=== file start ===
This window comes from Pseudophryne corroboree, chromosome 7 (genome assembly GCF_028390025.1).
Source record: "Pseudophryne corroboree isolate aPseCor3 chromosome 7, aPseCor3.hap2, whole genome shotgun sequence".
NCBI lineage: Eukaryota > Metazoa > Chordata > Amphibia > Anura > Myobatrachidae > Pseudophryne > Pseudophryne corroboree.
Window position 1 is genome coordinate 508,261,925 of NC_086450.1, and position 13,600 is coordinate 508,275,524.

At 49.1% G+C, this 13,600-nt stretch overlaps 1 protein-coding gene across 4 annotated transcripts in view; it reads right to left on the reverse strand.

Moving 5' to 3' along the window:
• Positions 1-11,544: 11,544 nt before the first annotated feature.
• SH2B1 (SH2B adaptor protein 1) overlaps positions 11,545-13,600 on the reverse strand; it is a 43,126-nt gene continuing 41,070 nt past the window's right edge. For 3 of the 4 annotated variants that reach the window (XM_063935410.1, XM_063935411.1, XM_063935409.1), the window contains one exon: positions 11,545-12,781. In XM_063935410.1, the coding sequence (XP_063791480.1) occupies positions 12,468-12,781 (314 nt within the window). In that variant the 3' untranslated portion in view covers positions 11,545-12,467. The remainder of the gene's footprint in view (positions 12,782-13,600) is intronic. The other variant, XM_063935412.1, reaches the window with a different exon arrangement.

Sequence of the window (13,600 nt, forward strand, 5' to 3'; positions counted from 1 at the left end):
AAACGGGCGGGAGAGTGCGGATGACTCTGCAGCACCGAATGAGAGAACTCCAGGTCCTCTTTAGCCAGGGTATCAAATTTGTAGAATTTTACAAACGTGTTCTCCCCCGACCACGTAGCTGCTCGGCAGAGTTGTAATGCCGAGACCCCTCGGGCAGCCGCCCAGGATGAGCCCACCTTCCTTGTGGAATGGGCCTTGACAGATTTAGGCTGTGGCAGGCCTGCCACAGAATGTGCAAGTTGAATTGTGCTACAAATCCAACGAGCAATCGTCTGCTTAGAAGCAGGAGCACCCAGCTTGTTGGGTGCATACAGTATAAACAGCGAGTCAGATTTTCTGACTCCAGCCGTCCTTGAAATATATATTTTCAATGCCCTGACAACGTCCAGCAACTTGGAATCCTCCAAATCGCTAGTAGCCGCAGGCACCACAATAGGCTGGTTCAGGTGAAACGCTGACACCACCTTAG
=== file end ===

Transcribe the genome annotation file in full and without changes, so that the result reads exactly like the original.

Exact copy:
This window comes from Pseudophryne corroboree, chromosome 7 (genome assembly GCF_028390025.1).
Source record: "Pseudophryne corroboree isolate aPseCor3 chromosome 7, aPseCor3.hap2, whole genome shotgun sequence".
NCBI lineage: Eukaryota > Metazoa > Chordata > Amphibia > Anura > Myobatrachidae > Pseudophryne > Pseudophryne corroboree.
Window position 1 is genome coordinate 508,261,925 of NC_086450.1, and position 13,600 is coordinate 508,275,524.

At 49.1% G+C, this 13,600-nt stretch overlaps 1 protein-coding gene across 4 annotated transcripts in view; it reads right to left on the reverse strand.

Moving 5' to 3' along the window:
• Positions 1-11,544: 11,544 nt before the first annotated feature.
• SH2B1 (SH2B adaptor protein 1) overlaps positions 11,545-13,600 on the reverse strand; it is a 43,126-nt gene continuing 41,070 nt past the window's right edge. For 3 of the 4 annotated variants that reach the window (XM_063935410.1, XM_063935411.1, XM_063935409.1), the window contains one exon: positions 11,545-12,781. In XM_063935410.1, the coding sequence (XP_063791480.1) occupies positions 12,468-12,781 (314 nt within the window). In that variant the 3' untranslated portion in view covers positions 11,545-12,467. The remainder of the gene's footprint in view (positions 12,782-13,600) is intronic. The other variant, XM_063935412.1, reaches the window with a different exon arrangement.

Sequence of the window (13,600 nt, forward strand, 5' to 3'; positions counted from 1 at the left end):
AAACGGGCGGGAGAGTGCGGATGACTCTGCAGCACCGAATGAGAGAACTCCAGGTCCTCTTTAGCCAGGGTATCAAATTTGTAGAATTTTACAAACGTGTTCTCCCCCGACCACGTAGCTGCTCGGCAGAGTTGTAATGCCGAGACCCCTCGGGCAGCCGCCCAGGATGAGCCCACCTTCCTTGTGGAATGGGCCTTGACAGATTTAGGCTGTGGCAGGCCTGCCACAGAATGTGCAAGTTGAATTGTGCTACAAATCCAACGAGCAATCGTCTGCTTAGAAGCAGGAGCACCCAGCTTGTTGGGTGCATACAGTATAAACAGCGAGTCAGATTTTCTGACTCCAGCCGTCCTTGAAATATATATTTTCAATGCCCTGACAACGTCCAGCAACTTGGAATCCTCCAAATCGCTAGTAGCCGCAGGCACCACAATAGGCTGGTTCAGGTGAAACGCTGACACCACCTTAG